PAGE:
Is it time to consider investing in commercial property?

PUBLISHED: 11:18 25 July 2018

Dan Evans, principal at Cozens-Hardy LLP solicitors

Dan Evans, principal at Cozens-Hardy LLP solicitors


When one thinks of property investors, it’s inevitably around residential property and the ‘buy to let’ market. While this market has thrived over recent years, the 2016 Stamp Duty Land Tax changes have made investors look at other potential options. Here Dan Evans, principal at Cozens-Hardy LLP solicitors, and Robert Flint, divisional partner at Brown & Co, answer common questions about the commercial property investment market.

Robert Flint, divisional partner at Brown & CoRobert Flint, divisional partner at Brown & Co

I don’t know much about commercial property. Isn’t it more complicated than letting a house?


From a legal perspective, letting a commercial property is slightly more complicated than a residential property. Residential landlords often use letting agents, who may prepare the tenancy agreements.

Commercial leases are generally more detailed and a solicitor’s input is essential. That being said, a commercial lease generally tends to be for a longer term (the average lease term is currently between six to seven years) and is therefore produced less frequently.


The basics of it aren’t overly complicated.

Like residential, you need to agree terms such as the length of lease, rent, start date. However, it is important to have a qualified chartered surveyor oversee this process to ensure the best deal is brokered when it comes to the detail - such as who is responsible for repairs and maintenance, what happens at the end of the lease, when is the rent reviewed and on what basis.

Furthermore, it’s important to have someone manage the process while it is with the solicitor, so that any issues are ironed out as they arise.

What additional requirements are there to let a commercial property?


Like the residential market, there are certain legislative requirements to comply with in order to let your commercial property.

Recent legislative changes have mean that one cannot let a commercial property with an energy performance rating of less than an E. if it falls below that, the landlord must carry out works to improve the efficiency before it can be let.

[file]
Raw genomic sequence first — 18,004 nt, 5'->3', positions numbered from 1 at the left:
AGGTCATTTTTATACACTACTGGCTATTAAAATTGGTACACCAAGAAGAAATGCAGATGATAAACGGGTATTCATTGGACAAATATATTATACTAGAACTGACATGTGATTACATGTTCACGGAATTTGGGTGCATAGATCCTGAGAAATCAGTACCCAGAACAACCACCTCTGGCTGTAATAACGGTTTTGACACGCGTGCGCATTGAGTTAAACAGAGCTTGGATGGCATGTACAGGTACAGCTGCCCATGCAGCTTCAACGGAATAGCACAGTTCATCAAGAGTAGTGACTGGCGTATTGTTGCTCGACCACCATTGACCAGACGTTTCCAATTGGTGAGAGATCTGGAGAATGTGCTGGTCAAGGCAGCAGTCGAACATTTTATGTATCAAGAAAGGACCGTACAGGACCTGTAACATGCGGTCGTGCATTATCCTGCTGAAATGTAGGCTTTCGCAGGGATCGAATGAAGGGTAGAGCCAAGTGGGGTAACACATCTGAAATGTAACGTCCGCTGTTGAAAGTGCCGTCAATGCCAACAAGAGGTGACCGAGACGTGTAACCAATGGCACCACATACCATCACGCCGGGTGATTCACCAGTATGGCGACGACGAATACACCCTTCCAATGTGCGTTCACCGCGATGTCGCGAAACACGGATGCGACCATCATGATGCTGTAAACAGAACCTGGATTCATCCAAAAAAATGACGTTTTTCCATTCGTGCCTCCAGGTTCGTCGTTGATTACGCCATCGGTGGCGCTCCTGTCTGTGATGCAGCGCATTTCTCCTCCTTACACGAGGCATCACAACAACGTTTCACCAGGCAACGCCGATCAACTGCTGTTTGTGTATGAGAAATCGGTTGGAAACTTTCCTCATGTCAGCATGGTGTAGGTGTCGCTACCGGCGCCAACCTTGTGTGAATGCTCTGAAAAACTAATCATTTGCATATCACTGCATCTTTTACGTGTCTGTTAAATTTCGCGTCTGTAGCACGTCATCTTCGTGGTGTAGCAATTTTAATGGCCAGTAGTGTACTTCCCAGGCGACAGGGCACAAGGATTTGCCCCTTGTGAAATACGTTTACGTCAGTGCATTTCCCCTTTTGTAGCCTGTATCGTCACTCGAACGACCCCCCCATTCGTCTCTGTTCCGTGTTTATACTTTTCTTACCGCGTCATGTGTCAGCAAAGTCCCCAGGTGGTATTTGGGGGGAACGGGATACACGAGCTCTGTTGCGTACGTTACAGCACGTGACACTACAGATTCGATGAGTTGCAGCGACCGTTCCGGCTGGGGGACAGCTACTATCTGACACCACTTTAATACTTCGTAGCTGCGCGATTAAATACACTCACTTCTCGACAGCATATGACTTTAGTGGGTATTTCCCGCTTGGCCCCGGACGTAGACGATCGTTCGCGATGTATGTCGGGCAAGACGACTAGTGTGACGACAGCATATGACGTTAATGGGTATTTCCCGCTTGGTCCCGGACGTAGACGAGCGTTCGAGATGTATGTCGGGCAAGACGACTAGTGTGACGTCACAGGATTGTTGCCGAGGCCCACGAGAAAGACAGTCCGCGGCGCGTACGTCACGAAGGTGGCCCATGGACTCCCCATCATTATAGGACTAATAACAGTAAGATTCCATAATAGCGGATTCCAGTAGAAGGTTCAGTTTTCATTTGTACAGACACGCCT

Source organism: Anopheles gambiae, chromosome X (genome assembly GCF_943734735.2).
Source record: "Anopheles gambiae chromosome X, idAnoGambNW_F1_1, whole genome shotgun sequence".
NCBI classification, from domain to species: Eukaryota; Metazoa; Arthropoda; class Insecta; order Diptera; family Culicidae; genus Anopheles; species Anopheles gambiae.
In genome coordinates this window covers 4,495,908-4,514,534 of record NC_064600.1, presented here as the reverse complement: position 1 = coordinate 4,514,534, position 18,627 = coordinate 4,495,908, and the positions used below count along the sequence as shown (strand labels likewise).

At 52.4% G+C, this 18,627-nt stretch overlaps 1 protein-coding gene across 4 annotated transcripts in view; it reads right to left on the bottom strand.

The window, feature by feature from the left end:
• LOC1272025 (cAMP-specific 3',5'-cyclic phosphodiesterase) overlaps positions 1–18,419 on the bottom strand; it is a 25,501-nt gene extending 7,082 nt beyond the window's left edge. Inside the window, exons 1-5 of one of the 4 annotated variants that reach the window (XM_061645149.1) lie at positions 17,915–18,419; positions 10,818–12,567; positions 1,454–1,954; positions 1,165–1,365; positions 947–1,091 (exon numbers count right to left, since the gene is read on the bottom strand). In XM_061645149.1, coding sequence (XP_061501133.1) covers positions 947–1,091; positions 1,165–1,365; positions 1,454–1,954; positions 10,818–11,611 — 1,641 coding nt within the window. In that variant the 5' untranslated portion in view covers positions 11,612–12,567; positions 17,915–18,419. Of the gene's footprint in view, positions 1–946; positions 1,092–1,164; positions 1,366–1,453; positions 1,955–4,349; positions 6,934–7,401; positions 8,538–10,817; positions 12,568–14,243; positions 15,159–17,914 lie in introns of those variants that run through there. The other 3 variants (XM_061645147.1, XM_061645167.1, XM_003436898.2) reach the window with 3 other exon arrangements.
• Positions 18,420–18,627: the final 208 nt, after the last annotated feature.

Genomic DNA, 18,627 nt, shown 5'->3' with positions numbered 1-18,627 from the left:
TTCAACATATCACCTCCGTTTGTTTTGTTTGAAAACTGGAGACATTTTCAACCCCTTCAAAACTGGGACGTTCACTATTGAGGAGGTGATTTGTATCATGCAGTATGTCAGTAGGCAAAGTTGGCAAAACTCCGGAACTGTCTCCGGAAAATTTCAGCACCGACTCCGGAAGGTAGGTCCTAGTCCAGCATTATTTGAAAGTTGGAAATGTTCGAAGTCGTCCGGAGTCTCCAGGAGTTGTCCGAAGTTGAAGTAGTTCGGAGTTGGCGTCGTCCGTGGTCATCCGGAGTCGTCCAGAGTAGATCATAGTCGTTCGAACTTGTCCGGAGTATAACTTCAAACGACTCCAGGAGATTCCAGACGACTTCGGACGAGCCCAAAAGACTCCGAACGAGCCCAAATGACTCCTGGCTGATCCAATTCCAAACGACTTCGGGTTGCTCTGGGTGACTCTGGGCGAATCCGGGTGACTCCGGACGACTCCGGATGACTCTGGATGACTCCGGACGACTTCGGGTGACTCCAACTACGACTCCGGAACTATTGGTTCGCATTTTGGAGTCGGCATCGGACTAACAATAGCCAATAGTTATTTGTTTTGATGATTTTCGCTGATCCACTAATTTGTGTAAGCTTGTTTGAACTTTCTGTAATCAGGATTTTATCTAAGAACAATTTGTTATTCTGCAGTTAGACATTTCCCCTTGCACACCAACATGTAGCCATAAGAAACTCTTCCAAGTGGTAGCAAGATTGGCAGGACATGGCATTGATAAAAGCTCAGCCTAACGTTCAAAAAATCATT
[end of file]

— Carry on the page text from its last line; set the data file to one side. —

Asbestos management is also an issue in commercial property. All commercial properties must comply with legislation, which principally means having a report to show if there is any asbestos and managing the same.


One of the advantages of a commercial property investment is that leases are often taken on full repairing and insuring terms. From the landlord’s point of view, this means that the requirements are generally less involved. For example, the structure, services (heating and lighting) and decoration are the tenant’s responsibility throughout the term.

The high street is full of empty shops, with established tenants going out of business. Is commercial property more risky?


Well, the answer here is yes and no! It is very important to do your research and ensure that the covenant strength of the tenant aligns with your risk profile. Typically, the riskier the tenant (in terms of strength of trading history, profit/loss and balance sheets), the higher the potential returns. Returns can range from 5-6pc (for a well-let Tesco investment) to 12pc+ (for a mixed-use office/retail investment on short term leases).

Asset class is also important. Retail property is experiencing a well-documented downturn. However, there are some great opportunities available to investors if considering other properties, such as industrial units.

It is important to have someone with the expertise to advise you on any potential commercial property purchase to ensure you are not overpaying.


As explained by Robert, covenant strength is an important consideration.

I would strongly advocate additional security in any commercial letting. A rent deposit or additional guarantors can give you protection should your tenant struggle.

That being said, it is a fine balance between having sufficient security and not making it impossible for a tenant - for example, too high a rent deposit could affect a tenant’s cash flow and ability to trade successfully…

Is buying a let property better than buying a vacant property?


While buying a pre-let property can be advantageous due to the immediate income and no costs for dealing with a new letting, you could be inheriting a problem.

Getting a lease right is crucially important. A poorly drafted lease could not only affect the investment value of the property, but also leave you exposed.

The main areas to watch out for are:

What are the tenant’s repairing liabilities?

Does the lease have renewal rights?

How is the rent reviewed?

Does the tenant have the right to terminate the lease early?

What are the obligations on the landlord?


As Dan says, it can be advantageous to purchase an occupied property, however they can also be some downsides. Often, these let investments are on long-term leases and therefore there isn’t much opportunity to add value. It depends on what the investor is looking for - a) a secure, long-term income or b) an asset management opportunity to add capital value?

For the latter, one could purchase a run down, multi-unit vacant property in a good location at a 10pc+ yield and work the asset by refurbishing the property and securing good quality tenants on new leases. This is obviously a lot more involved but substantial gains can be made. Importantly, you need to ensure that the refurbishment stacks up and is worth it in the first place. This strategy is more risky, but as the saying goes… without risk there is no reward.

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